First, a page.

Ottoman–Portuguese conflicts (1538–1559)

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Ottoman–Portuguese conflicts
Part of the Ottoman–Portuguese confrontations
Persian Gulf z1507-1750.gif
Portuguese presence in the Persian Gulf from 1500 to 1750
(19 years)
Flag of Portugal (1521).svg Portuguese Empire
Ethiopian Pennants.svgEthiopian Empire
Kingdom of Hormuz
 Ottoman Empire
Gujarat Sultanate Flag.gif Gujarat Sultanate
Muzzaffar (Mogadishu area) flag according to 1576 Portuguese map.svgAjuran Sultanate
Flag of Adal Sultanate.svgAdal Sultanate
Flag of Adal Sultanate.svgSultanate of Harar
Commanders and leaders
Flag of Portugal (1521).svg Estêvão da Gama
Flag of Portugal (1521).svg Cristóvão da Gama Executed
Flag of Portugal (1521).svg Diogo de Noronha
Flag of Portugal (1521).svg António de Noronha
Ethiopian Pennants.svg Dawit II of Ethiopia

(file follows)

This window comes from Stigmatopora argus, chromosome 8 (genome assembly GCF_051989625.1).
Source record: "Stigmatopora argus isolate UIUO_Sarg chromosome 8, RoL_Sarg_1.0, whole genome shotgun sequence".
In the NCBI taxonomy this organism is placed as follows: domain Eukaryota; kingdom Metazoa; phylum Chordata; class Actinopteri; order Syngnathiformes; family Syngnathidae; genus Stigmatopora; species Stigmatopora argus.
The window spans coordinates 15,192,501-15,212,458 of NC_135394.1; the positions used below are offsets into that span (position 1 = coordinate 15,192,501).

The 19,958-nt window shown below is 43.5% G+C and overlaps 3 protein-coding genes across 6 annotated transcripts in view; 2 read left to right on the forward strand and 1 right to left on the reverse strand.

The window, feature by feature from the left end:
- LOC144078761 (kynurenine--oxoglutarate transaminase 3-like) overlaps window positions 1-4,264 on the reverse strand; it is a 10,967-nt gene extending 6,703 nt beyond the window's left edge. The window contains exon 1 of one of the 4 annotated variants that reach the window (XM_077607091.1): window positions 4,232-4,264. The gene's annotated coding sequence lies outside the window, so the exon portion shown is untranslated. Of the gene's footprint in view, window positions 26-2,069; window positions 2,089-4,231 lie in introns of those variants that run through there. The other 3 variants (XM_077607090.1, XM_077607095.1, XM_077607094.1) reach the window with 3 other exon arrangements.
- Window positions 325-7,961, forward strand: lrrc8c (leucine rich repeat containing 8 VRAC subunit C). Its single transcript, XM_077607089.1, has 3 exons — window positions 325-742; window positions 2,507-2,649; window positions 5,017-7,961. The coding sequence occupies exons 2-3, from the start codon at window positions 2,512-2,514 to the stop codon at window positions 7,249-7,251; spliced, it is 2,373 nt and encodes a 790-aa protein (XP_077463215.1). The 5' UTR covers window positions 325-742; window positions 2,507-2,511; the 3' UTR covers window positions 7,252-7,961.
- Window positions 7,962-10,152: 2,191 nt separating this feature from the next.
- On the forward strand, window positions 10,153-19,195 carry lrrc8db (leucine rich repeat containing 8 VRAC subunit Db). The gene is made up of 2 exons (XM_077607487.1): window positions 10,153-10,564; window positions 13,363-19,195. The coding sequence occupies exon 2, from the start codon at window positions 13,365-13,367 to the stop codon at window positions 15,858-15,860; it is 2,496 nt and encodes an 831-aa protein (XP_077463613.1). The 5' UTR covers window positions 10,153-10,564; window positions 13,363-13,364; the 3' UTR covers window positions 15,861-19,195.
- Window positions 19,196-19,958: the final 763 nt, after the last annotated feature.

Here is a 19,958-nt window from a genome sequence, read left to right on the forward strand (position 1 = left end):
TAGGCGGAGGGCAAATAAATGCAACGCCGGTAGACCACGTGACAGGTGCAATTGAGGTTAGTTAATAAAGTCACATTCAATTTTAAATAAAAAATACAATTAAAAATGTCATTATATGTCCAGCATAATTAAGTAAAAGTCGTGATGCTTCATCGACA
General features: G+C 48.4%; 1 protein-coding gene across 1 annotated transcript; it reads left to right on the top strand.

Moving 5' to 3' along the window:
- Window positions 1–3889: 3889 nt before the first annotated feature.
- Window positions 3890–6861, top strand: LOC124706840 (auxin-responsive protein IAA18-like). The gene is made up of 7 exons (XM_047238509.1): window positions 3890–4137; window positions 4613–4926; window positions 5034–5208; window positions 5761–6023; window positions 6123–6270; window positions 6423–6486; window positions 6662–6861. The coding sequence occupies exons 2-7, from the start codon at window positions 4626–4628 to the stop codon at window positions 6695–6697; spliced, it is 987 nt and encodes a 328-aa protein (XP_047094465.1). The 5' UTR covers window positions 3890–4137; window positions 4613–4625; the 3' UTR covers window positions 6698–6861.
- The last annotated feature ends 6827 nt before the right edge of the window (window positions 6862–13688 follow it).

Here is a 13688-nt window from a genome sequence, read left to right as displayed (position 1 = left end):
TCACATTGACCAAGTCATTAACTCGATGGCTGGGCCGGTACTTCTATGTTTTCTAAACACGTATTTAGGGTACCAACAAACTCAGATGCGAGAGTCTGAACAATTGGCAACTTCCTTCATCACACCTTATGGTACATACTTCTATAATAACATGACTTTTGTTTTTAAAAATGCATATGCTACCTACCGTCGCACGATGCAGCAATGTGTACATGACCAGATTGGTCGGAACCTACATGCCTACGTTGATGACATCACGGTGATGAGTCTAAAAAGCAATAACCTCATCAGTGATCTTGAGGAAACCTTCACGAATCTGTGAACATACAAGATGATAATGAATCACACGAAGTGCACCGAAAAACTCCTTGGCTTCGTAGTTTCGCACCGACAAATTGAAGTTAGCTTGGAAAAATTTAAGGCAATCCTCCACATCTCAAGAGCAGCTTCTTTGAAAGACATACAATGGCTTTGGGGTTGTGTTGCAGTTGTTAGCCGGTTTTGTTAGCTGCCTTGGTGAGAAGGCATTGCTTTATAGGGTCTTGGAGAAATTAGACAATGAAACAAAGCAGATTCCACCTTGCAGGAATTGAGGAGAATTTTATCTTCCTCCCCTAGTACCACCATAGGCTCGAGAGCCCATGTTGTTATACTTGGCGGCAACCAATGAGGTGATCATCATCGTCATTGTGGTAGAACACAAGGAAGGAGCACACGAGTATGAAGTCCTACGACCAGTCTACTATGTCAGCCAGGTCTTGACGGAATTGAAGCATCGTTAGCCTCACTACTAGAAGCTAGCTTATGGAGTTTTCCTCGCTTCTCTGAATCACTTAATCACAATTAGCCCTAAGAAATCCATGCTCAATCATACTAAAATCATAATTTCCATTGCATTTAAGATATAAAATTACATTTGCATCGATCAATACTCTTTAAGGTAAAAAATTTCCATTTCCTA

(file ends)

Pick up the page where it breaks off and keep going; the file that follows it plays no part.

Ethiopian Pennants.svg Gelawdewos of Ethiopia
Ottoman Empire Piri Reis Executed
Ottoman Empire Seydi Ali Reis
Ottoman Empire Sefer Reis
Ottoman Empire Murat Reis
Flag of Adal Sultanate.svg Ahmad ibn Ibrihim al-Ghazi 

The Ottoman-Portuguese conflicts (1538 to 1559) were a period of conflict during the Ottoman–Portuguese confrontations and series of armed military encounters between the Portuguese Empire and the Ottoman Empire along with regional allies in and along the Indian Ocean, Persian Gulf, and Red Sea.


This war took place upon the backdrop of the Ethiopian–Adal War. Ethiopia had been invaded in 1529 by the Ottoman Empire and local allies. Portuguese help, which was first requested by Emperor Dawit II in 1520, finally arrived in Massawa during the reign of Emperor Galawdewos. The force was led by Cristóvão da Gama (second son of Vasco da Gama) and included 400 musketeers, several breech-loading field guns, and a few Portuguese cavalrymen as well as a number of artisans and other non-combatants.